But that’s not what the action that the White House took today is about. This is about young people who grew up in America – kids who study in our schools, young adults who are starting careers, patriots who pledge allegiance to our flag. These Dreamers are Americans in their hearts, in their minds, in every single way but one: on paper. They were brought to this country by their parents, sometimes even as infants. They may not know a country besides ours. They may not even know a language besides English. They often have no idea they’re undocumented until they apply for a job, or college, or a driver’s license.

Over the years, politicians of both parties have worked together to write legislation that would have told these young people – our young people – that if your parents brought you here as a child, if you’ve been here a certain number of years, and if you’re willing to go to college or serve in our military, then you’ll get a chance to stay and earn your citizenship. And for years while I was President, I asked Congress to send me such a bill.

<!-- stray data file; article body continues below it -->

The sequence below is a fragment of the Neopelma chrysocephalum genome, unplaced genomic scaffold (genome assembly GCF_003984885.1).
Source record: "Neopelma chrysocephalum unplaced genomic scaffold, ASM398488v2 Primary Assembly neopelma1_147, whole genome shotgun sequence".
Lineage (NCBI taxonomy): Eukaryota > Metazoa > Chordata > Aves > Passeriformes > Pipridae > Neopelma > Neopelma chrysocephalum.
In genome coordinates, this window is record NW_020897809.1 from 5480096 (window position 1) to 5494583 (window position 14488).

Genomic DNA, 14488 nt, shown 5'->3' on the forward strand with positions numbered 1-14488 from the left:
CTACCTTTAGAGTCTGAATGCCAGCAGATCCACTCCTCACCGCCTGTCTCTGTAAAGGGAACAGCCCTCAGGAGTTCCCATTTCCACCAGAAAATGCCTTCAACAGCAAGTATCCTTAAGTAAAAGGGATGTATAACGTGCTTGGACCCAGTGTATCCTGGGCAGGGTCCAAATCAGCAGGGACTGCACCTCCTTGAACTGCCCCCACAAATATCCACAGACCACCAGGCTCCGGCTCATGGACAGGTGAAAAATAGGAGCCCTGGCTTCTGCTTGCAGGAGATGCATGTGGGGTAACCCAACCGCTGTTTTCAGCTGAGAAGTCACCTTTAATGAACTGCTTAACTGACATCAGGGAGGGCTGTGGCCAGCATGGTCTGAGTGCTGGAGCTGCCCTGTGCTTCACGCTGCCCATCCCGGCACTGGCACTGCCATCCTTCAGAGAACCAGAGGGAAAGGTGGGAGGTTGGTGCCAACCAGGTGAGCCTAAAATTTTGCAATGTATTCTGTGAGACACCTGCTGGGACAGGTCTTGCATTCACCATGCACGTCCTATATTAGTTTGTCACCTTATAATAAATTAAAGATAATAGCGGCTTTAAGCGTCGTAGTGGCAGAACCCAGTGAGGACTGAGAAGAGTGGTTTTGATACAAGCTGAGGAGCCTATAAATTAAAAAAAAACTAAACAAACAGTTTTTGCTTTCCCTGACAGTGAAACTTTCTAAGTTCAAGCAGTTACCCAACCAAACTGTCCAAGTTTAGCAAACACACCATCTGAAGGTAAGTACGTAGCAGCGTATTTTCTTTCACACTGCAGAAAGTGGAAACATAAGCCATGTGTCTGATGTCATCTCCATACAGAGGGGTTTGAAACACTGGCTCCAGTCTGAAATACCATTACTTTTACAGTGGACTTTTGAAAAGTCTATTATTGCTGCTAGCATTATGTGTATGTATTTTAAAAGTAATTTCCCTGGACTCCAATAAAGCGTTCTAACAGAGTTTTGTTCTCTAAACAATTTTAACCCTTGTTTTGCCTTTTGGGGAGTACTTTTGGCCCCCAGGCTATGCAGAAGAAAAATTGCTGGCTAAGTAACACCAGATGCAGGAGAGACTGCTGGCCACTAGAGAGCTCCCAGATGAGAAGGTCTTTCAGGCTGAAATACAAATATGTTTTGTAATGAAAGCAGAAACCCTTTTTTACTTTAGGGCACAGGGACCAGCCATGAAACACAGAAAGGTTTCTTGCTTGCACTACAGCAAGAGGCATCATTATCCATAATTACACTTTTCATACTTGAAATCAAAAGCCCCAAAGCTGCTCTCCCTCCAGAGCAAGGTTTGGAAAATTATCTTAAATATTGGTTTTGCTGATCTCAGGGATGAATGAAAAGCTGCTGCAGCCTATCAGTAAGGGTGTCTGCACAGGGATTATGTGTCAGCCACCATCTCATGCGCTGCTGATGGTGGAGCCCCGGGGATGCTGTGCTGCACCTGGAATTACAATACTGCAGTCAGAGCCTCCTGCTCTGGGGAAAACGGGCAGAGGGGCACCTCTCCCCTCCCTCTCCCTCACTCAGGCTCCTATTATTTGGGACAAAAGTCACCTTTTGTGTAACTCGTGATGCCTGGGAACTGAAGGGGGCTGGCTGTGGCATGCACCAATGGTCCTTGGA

That bill never came. And because it made no sense to expel talented, driven, patriotic young people from the only country they know solely because of the actions of their parents, my administration acted to lift the shadow of deportation from these young people, so that they could continue to contribute to our communities and our country. We did so based on the well-established legal principle of prosecutorial discretion, deployed by Democratic and Republican presidents alike, because our immigration enforcement agencies have limited resources, and it makes sense to focus those resources on those who come illegally to this country to do us harm. Deportations of criminals went up.

Some 800,000 young people stepped forward, met rigorous requirements, and went through background checks. And America grew stronger as a result.